Eisner was able to manage change collaboratively by using the framework. The first step in framework is to build a climate of psychological safety through trust and mutual respect. Employees in the Disney Company were not going to be ridiculed for any mistakes or by the company. Eisner established a path of communication to encourage people to speak up. Known for his tough leader reputation, in which he often stated, “If you aren’t tough, you don’t get quality”, Eisner mentioned that the company needs an atmosphere in which people feel safe to fail.

He believed that failure should not only be tolerated, and that the fear of criticism for submitting a ‘foolish’ idea should be thrown out; otherwise, people become too careful and shy. Eisner took Disney’s existing flat, nonhierarchical organization and transformed it into a well-defined and clear infrastructure by addressing the rational change, to bring back the movies that had “heart”, and be the company that used collaborative problem solving and learning (by taking new ideas and coming up with a way to promote the idea).

This turned Disney’s organic structure into a functional mechanistic structure. In creating other avenues through which to boost profits outside of what Disney had conventionally done, Eisner was creating a safety net for the company, and establishing a profit multiplier business model. Through this model, Eisner generated capacity divisions (Creative Content, Broadcasting, and Theme Parks and Resorts), while using the animation as a core to help reach the added value of profit, bringing in huge returns for shareholders and reviving the flagging Disney brand.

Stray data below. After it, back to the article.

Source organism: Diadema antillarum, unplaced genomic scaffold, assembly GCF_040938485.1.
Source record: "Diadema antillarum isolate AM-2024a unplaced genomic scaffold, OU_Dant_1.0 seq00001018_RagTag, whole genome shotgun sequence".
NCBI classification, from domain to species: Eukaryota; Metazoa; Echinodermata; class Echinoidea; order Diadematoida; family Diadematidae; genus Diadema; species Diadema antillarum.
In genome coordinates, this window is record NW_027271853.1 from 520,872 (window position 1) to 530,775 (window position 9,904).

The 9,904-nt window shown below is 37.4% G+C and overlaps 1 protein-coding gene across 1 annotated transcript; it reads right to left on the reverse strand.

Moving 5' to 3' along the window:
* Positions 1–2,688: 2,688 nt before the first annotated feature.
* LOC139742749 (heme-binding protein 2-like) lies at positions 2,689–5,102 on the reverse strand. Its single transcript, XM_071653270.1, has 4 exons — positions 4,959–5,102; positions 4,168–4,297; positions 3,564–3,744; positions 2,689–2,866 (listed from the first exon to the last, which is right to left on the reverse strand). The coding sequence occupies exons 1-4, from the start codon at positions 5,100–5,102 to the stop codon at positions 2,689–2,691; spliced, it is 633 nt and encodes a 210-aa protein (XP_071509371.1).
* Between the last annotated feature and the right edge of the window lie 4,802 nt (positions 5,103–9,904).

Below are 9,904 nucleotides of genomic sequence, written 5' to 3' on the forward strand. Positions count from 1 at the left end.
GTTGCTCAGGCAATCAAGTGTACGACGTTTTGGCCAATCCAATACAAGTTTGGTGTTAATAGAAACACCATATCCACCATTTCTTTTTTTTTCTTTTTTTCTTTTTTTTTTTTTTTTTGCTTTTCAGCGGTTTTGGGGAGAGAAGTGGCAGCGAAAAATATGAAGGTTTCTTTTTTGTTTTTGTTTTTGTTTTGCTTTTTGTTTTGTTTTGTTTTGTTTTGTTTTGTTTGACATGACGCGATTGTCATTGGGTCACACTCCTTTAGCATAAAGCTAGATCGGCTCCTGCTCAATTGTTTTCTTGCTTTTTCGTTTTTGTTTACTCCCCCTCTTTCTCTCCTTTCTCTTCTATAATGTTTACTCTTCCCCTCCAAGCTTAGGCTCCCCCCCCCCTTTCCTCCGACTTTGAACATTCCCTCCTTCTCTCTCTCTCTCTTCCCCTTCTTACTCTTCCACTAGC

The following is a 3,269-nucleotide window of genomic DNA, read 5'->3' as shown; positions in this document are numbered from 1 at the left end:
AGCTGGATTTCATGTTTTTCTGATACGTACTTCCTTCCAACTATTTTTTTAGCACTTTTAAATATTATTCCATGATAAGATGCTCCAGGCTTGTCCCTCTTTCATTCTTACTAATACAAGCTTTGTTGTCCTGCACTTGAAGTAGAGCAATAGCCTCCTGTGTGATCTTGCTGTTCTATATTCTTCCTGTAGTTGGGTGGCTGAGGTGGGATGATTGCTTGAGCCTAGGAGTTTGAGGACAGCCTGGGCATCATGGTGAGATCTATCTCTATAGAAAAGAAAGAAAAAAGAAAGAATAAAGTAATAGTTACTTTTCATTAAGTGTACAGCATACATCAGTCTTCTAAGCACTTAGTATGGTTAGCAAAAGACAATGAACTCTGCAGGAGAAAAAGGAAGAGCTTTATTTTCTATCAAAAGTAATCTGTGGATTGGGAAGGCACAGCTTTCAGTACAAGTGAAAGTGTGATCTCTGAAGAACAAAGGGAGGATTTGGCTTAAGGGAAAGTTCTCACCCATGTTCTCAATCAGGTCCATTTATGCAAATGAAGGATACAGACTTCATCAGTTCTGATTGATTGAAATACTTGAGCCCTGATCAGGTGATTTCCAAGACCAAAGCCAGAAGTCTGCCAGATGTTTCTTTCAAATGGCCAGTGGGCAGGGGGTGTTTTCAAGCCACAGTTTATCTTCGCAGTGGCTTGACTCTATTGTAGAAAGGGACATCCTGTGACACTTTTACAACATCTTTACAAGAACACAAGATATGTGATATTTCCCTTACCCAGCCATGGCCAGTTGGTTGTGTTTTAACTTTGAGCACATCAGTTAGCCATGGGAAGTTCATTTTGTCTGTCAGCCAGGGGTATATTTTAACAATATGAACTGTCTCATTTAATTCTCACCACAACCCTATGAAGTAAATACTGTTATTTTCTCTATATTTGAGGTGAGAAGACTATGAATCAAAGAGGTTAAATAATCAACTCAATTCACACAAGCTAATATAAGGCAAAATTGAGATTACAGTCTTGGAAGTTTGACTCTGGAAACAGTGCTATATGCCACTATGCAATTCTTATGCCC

The Creative Content division worked several times across the many divisions in order to benefit consumers and shareholders. It is made up of theatrical films, home videos, audio products, television production and distribution, Walt Disney Theatrical production, character merchandise and publication licensing, The Disney Stores, newspapers, technical, and specialty publishing, books and magazines, and Disney interactive. The Broadcast Division consists of radio and television stations, cable and international broadcast. The Theme Parks and Resorts Division consisted of Disney parks, hotels, and resorts.

Eisner also recognized the huge financial potential of animation, despite the fact that many thought animation was something of a dying art. Eisner recognized that animated characters could easily be repackaged and manipulated in various different capacities to generate profit. Eisner reaffirmed Disney’s commitment to animation, which had been a cornerstone for the company since its inception. With the new business model in place and Eisner at the helm, the way was paved for “The Lion King” to be a huge commercial success.